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By Paul Barbagallo
A lobbying group representing global positioning systems users and vendors urged the Federal Communications Commission Nov. 8 to permanently bar LightSquared Inc. from deploying a mobile broadband network using a 10 megahertz block of spectrum that is the closest to GPS operations.
Recent test results have confirmed that use of the company's upper 10 MHz block of frequencies interfered with GPS receivers used by the Coast Guard, NASA, and the Federal Aviation Administration, and caused GPS receivers used by first responders such as state police, fire, and ambulance crews to lose reception.
LightSquared has agreed to move operations to a lower 10 MHz of spectrum to alleviate interference problems with most GPS devices, at a cost to the company of $100 million, but is holding out hope that it could use the upper block at some point in the future.
The issue has emerged as one of the most complex and politically challenging for the FCC.
“The FCC owes it to all concerned to immediately act to ensure that this cloud is removed and that LightSquared is put on clear notice that it will not be allowed to pursue future terrestrial use of the upper MSS [Mobile Satellite Services] spectrum,” wrote the Coalition to Save Our GPS, which includes FedEx Corp., United Parcel Service Inc., GPS-unit makers Trimble and Garmin Ltd. and the Air Transport Association with members Delta Air Lines Inc. and American Airlines, in its filing with the FCC.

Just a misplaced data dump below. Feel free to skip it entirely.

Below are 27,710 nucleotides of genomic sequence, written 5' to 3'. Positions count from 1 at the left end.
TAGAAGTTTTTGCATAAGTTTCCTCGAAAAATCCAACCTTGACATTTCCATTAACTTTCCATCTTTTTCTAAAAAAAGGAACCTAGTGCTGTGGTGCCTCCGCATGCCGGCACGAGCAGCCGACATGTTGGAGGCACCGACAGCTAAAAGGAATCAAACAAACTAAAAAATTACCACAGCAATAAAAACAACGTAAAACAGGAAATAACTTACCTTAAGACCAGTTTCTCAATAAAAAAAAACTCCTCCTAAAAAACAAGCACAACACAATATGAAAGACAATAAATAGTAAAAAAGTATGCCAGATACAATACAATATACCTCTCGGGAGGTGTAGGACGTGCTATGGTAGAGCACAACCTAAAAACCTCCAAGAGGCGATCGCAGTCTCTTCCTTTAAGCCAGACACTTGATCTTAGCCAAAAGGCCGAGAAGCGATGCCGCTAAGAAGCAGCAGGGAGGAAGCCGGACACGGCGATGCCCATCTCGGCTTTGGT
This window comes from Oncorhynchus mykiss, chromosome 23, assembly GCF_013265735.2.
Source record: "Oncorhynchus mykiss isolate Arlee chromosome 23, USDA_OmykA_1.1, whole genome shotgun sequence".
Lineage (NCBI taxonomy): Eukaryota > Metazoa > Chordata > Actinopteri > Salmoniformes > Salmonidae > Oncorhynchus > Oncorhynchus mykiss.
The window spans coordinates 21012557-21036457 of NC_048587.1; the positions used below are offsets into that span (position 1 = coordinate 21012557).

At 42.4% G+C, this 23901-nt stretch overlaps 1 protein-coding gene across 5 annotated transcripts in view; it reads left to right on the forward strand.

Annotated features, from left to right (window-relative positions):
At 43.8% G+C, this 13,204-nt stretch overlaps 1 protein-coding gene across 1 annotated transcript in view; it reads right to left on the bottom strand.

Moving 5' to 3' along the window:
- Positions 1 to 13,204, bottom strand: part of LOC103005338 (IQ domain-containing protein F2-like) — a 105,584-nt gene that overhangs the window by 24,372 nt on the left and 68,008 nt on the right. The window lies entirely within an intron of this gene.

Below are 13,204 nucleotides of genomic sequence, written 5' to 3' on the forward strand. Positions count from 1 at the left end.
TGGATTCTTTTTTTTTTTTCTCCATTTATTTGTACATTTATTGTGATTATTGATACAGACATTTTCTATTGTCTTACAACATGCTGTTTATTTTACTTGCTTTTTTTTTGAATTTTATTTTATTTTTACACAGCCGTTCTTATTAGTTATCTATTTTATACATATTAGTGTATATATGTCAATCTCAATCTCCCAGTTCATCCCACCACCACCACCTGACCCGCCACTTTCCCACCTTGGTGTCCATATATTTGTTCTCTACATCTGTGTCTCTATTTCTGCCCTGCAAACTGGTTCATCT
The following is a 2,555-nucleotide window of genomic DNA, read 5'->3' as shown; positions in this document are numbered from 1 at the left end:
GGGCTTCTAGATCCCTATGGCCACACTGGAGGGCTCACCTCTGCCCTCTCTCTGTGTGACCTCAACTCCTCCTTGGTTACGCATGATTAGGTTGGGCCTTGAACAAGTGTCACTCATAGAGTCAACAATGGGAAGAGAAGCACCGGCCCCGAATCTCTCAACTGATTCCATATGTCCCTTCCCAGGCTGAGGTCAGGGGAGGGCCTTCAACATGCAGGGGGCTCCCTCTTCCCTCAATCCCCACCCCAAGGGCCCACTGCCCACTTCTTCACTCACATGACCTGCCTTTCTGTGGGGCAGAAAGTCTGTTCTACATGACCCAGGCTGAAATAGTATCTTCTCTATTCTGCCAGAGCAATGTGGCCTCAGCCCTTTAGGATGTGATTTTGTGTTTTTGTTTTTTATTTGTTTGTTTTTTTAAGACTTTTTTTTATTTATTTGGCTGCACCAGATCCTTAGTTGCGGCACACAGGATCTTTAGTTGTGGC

“A prompt ruling responsive to the coalition's request will also create a much more constructive and solutions-oriented process for completion of consideration of LightSquared's proposed lower band operations,” the group said.
Federal testing is now under way to determine whether LightSquared's network would interfere with GPS devices on the lower 10 megahertz block of spectrum.
But on a conference call with reporters Nov. 8, Jim Kirkland, vice president and general counsel for Trimble, said the upper band “should be taken off the table now.”
In response, LightSquared argued that the interference problem is the fault of the GPS industry because the receivers are substandard.
“Now the industry is demanding that the government formally expropriate part of LightSquared's spectrum—worth billions of dollars—and turn it over to the GPS industry in perpetuity,” Terry Neal, a spokesman for LightSquared, said in an e-mailed statement. “Today's filing is little more than a land grab designed to reward spectrum squatters who have failed to innovate their technology.”
The overarching concern of the GPS industry is that LightSquared's proposed network requires the company to deploy significantly more terrestrial base stations to operate in the MSS downlink band. These base stations, which were originally intended only as a “fill in” where mobile satellite service coverage is inadequate, emit much higher power and stand to create substantially more interference with GPS operations.
For the GPS Coalition's filing, visit http://www.saveourgps.org/pdf/fcc/Coalition_Upper_10MHz_Ex%20Parte_11-08-11.pdf.
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